(Last Updated on : 14/07/2012)
Architecture of Kerala reflects the royal pomp that has led to the emergence of several great monuments. Kerala has made its notable contributions to architecture, both secular and religious. The Tantrasamuchaya, Vastuvidya, Manushyalaya Chandrika and Silparatna are well-known treatises on the subject. Kerala
has many monuments of architectural excellence. There is a co-existence of a variety of religion in Kerala. Wooden structures are also prevalent in Kerala because of the easy availability of wood. Another feature in the architecture of Kerala is the tall steeple roof, which acts as protection against very high rainfall. Roof architecture is a noteworthy specimen in Kerala. The shape of the roof coordinates with the plan of the sanctum below. A conical roof is seen with a circular plan and the roof is generally pyramidal if the plan is square. Kerala has very few wooden temples. Most of the architectural creations of Kerala have under gone several phases of renovation.
Temple Architecture in Kerala
The temples of Kerala
are built in the distinctive architectural style of the west coast. Temple architecture of Kerala is quite different from other regions. The rock-cut temples are among the earliest known of the temples of Kerala and they are assigned to the period prior to 800 AD. They come mainly under two groups, the southern group and the northern group. The former includes the rock-cut temples of Vizhinjam, Madavurppara, Kottukal and Kaviyur and the latter group includes Trikkur, Irunilacode and Bhrandanpara. The Saivite cult dominated the architectural style of the temples of both these groups. Those of southern group are of Pandya origin and of the northern group of Pallava origin. Majority of the temples are modestly built and merged into an exquisite unity with the surrounding landscape. The Subhramanya temple in the town of Payyannur is modelled on a Buddhist temple with a straight front facade and a circular rear facade. The nadambalam has a row of oil lamps hanging from the eaves. The gable has sculpted decorations instead of the customary chaitya window. One of the finest examples of the Kerala style of temples is the Vadakkunnatha Temple in the heart of Thrissur city. Small cave temples are found in the state of Kerala. The elaborately sculpted cave temple in Kaviyur near Thiruvalla has a small veranda with two sculpted pillars in front of the shrine dedicated to the Shivalinga.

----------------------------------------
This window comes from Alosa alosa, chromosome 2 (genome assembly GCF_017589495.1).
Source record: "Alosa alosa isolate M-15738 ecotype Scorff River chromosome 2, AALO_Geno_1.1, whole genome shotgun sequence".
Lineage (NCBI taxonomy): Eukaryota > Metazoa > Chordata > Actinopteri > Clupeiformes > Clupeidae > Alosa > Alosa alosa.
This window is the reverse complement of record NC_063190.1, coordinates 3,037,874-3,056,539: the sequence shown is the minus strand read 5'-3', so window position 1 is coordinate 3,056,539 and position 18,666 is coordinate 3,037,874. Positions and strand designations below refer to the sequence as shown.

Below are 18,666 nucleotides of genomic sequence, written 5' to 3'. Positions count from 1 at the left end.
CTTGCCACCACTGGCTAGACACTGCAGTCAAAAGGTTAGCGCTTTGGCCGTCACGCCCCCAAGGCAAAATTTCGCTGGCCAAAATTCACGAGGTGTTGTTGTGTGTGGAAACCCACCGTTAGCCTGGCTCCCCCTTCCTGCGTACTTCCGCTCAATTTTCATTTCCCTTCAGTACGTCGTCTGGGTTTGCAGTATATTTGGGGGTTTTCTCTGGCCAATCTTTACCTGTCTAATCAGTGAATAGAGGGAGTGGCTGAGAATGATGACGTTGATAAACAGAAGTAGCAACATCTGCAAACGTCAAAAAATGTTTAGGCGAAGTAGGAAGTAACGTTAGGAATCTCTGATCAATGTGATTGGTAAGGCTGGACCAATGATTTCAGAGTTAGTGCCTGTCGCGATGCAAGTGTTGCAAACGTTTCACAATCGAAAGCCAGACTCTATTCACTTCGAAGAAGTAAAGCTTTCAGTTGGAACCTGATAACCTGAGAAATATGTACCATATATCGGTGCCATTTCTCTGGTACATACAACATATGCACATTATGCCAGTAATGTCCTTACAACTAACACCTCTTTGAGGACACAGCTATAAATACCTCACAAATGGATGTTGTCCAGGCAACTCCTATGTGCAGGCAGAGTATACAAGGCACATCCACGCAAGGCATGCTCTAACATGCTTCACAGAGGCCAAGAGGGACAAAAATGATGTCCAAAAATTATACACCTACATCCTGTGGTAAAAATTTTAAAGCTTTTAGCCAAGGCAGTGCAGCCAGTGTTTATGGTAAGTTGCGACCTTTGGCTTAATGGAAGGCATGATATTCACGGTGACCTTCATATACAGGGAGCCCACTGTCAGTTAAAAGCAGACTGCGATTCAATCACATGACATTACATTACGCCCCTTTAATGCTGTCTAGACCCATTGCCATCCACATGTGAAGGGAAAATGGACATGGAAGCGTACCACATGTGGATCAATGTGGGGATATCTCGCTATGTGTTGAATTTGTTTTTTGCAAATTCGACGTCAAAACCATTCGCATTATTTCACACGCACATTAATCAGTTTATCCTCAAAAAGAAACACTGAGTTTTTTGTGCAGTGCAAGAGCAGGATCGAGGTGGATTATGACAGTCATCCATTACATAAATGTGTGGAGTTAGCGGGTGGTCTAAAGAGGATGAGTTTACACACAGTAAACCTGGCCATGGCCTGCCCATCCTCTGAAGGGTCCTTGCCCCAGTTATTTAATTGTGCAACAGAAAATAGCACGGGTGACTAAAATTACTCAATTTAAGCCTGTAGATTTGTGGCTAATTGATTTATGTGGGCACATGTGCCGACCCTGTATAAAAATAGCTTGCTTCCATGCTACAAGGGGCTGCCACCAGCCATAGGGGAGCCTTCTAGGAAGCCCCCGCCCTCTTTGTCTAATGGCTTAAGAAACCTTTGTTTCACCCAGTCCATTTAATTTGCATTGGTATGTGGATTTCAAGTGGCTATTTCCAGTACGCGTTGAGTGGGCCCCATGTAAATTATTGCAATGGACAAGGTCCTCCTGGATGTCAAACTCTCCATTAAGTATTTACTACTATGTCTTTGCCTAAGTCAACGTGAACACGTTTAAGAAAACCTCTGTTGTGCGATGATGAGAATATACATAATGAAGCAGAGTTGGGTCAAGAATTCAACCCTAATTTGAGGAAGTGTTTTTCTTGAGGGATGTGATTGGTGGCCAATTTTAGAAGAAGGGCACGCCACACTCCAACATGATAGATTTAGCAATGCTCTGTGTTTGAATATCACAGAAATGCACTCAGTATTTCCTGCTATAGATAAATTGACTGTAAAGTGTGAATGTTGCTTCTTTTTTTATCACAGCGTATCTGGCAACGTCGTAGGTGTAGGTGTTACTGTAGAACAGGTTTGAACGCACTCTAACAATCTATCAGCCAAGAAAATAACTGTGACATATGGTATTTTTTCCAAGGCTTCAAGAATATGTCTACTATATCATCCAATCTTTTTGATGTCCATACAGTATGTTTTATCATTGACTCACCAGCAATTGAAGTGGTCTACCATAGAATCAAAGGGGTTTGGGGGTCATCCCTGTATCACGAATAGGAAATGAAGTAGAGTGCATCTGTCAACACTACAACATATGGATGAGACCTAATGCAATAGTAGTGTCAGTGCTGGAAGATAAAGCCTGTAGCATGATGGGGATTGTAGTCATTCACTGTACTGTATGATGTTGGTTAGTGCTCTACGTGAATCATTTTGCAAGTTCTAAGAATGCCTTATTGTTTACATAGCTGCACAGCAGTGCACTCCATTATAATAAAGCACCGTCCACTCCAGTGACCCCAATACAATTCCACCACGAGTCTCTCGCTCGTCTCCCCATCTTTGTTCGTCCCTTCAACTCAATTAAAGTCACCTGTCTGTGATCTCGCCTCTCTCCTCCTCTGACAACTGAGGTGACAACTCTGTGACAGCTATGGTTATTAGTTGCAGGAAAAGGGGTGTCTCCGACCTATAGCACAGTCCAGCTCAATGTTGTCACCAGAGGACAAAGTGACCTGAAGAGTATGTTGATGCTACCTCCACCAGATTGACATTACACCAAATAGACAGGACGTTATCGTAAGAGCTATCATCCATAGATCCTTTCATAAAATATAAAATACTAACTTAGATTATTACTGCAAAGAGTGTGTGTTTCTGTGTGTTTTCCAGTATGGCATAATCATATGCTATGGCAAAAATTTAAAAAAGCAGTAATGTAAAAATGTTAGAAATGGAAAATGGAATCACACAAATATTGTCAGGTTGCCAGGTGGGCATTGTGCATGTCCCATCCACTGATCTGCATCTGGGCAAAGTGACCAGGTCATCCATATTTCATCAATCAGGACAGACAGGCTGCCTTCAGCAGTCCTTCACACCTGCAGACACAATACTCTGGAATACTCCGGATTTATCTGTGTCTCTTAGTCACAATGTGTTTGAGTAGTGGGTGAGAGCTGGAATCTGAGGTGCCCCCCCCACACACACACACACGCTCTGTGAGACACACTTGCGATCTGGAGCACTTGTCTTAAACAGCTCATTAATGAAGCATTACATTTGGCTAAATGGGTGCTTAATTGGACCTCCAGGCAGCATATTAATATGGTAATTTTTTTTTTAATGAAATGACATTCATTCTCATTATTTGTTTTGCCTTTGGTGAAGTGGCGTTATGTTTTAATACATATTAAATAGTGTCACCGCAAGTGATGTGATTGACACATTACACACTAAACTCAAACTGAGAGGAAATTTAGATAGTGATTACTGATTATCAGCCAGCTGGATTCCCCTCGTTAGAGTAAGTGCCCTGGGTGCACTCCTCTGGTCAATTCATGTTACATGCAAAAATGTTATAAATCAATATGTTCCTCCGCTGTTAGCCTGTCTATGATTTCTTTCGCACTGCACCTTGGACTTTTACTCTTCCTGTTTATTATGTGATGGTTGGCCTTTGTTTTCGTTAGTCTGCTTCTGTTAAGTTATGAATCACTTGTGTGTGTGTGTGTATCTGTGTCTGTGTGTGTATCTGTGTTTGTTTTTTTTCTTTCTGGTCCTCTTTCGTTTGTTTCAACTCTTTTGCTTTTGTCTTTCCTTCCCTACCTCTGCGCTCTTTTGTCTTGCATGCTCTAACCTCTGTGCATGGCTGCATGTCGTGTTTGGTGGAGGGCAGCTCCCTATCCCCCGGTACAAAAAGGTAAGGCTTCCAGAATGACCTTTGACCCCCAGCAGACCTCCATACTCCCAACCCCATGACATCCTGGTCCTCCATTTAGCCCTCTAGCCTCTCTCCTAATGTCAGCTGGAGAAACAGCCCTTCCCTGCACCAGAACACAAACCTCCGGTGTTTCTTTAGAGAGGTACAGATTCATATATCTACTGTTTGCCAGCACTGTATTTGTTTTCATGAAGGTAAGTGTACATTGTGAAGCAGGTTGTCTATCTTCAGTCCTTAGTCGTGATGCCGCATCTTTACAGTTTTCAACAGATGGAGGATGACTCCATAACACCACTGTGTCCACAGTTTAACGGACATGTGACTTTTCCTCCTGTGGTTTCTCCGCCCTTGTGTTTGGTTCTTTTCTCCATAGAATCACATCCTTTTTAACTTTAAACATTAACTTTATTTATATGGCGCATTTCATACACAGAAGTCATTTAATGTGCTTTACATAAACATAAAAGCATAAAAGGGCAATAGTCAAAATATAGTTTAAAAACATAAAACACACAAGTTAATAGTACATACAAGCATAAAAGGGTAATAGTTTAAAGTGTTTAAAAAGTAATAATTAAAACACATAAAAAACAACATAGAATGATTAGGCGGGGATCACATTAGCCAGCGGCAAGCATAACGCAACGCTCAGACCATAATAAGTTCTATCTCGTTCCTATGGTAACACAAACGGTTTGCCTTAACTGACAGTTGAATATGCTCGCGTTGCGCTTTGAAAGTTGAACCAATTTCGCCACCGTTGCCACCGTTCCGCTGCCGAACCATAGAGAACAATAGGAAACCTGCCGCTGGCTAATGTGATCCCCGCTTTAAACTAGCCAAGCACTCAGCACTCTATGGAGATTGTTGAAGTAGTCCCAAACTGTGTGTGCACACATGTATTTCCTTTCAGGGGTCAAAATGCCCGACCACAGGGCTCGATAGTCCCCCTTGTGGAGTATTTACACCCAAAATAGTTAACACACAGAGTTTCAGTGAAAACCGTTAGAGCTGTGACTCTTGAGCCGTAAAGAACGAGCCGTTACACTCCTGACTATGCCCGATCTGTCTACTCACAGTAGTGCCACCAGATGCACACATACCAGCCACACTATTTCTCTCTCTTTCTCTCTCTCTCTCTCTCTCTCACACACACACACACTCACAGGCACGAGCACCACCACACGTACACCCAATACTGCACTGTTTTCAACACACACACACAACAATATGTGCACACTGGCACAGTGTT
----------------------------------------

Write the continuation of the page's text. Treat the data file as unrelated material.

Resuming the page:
Mosque Architecture of Kerala
The architectural style of these wooden mosques in Kozhikode
is similar to that of Hindu temples. The Mishqal Palli Mosque, the biggest in Kerala, is a four-storied structure with a tiled roof. Mosque architecture which drew inspiration from Persian and Turkish tradition in north India had no influence on mosque architecture in Kerala till recently. The traditional Kerala mosque is a simple two-storied building with tiled roofs. Its outer walls are built on a basement similar to that of a Kerala temple. Wood has been used profusely in the construction of the mosques in Kerala. But there are a few mosques, like the Juma Masjid at Palayam, Thiruvananthapuram, which is a reminiscent of the Islamic style of architecture prevalent in north India.
Church Architecture of Kerala
In the early period the Christians of Kerala seem to have built their churches after the model of Hindu temples. The indigenous tradition, which influenced church architecture, continued without break till the coming of the Portuguese in 1498 AD. The Puthen Palli at Trichur with its arches, vaults, steeples, flying buttresses and stained glass windows has been built after Gothic style. The St. Joseph's Cathedral of the Latin Christians at Palayam, Thiruvananthapuram and the Kothamanglam church are Romanesque in their architectural style.
The Napier museum in Thiruvananthapuram
is a specimen of colonial architecture in Kerala. The building is framed by two wide towers stands majestically within a large garden, on a hill. The exterior and the interior of the museum are very ornate. The large exhibition hall is an amalgamation of the western architectural styles and the traditional architectural style of Kerala. This synergy of the two styles has been achieved by a happy alliance of structural design and art, which was brought about by the local artisans involved in the project. Architecture of Kerala is an ensemble of simplicity and elegance. The structural designs are intricately linked with the culture and climate of the place.